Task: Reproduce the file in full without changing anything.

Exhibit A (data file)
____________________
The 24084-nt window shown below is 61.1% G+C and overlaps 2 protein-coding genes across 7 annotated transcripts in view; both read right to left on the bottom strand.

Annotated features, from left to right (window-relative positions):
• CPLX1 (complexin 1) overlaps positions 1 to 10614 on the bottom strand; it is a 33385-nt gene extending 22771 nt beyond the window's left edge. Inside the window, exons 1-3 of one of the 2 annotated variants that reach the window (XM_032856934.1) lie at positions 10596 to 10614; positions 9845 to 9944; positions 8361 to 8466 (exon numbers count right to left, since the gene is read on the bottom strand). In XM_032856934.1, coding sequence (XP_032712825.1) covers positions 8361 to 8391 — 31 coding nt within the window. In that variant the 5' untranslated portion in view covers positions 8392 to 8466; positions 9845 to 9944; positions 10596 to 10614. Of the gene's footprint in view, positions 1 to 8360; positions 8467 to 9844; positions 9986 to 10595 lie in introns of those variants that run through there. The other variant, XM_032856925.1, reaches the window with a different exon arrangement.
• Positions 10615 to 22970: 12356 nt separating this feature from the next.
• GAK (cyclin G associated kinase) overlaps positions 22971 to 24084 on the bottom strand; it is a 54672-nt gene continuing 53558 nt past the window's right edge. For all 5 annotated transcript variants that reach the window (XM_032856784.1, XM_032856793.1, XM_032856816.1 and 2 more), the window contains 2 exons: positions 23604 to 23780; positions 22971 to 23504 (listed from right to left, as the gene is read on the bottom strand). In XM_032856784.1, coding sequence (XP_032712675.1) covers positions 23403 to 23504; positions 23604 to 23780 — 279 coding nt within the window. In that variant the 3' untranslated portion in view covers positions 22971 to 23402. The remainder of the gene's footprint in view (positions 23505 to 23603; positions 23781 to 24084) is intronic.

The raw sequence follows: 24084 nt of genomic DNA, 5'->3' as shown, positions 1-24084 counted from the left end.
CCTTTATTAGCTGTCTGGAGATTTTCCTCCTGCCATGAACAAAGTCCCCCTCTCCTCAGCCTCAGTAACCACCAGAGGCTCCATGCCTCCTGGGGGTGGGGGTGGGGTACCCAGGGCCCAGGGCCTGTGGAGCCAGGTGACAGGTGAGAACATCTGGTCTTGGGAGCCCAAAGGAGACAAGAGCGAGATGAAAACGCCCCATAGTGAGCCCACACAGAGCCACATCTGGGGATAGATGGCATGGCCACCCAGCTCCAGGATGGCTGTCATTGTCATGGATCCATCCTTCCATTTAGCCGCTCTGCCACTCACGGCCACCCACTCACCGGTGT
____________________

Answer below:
The 24084-nt window shown below is 61.1% G+C and overlaps 2 protein-coding genes across 7 annotated transcripts in view; both read right to left on the bottom strand.

Annotated features, from left to right (window-relative positions):
• CPLX1 (complexin 1) overlaps positions 1 to 10614 on the bottom strand; it is a 33385-nt gene extending 22771 nt beyond the window's left edge. Inside the window, exons 1-3 of one of the 2 annotated variants that reach the window (XM_032856934.1) lie at positions 10596 to 10614; positions 9845 to 9944; positions 8361 to 8466 (exon numbers count right to left, since the gene is read on the bottom strand). In XM_032856934.1, coding sequence (XP_032712825.1) covers positions 8361 to 8391 — 31 coding nt within the window. In that variant the 5' untranslated portion in view covers positions 8392 to 8466; positions 9845 to 9944; positions 10596 to 10614. Of the gene's footprint in view, positions 1 to 8360; positions 8467 to 9844; positions 9986 to 10595 lie in introns of those variants that run through there. The other variant, XM_032856925.1, reaches the window with a different exon arrangement.
• Positions 10615 to 22970: 12356 nt separating this feature from the next.
• GAK (cyclin G associated kinase) overlaps positions 22971 to 24084 on the bottom strand; it is a 54672-nt gene continuing 53558 nt past the window's right edge. For all 5 annotated transcript variants that reach the window (XM_032856784.1, XM_032856793.1, XM_032856816.1 and 2 more), the window contains 2 exons: positions 23604 to 23780; positions 22971 to 23504 (listed from right to left, as the gene is read on the bottom strand). In XM_032856784.1, coding sequence (XP_032712675.1) covers positions 23403 to 23504; positions 23604 to 23780 — 279 coding nt within the window. In that variant the 3' untranslated portion in view covers positions 22971 to 23402. The remainder of the gene's footprint in view (positions 23505 to 23603; positions 23781 to 24084) is intronic.

The raw sequence follows: 24084 nt of genomic DNA, 5'->3' as shown, positions 1-24084 counted from the left end.
CCTTTATTAGCTGTCTGGAGATTTTCCTCCTGCCATGAACAAAGTCCCCCTCTCCTCAGCCTCAGTAACCACCAGAGGCTCCATGCCTCCTGGGGGTGGGGGTGGGGTACCCAGGGCCCAGGGCCTGTGGAGCCAGGTGACAGGTGAGAACATCTGGTCTTGGGAGCCCAAAGGAGACAAGAGCGAGATGAAAACGCCCCATAGTGAGCCCACACAGAGCCACATCTGGGGATAGATGGCATGGCCACCCAGCTCCAGGATGGCTGTCATTGTCATGGATCCATCCTTCCATTTAGCCGCTCTGCCACTCACGGCCACCCACTCACCGGTGT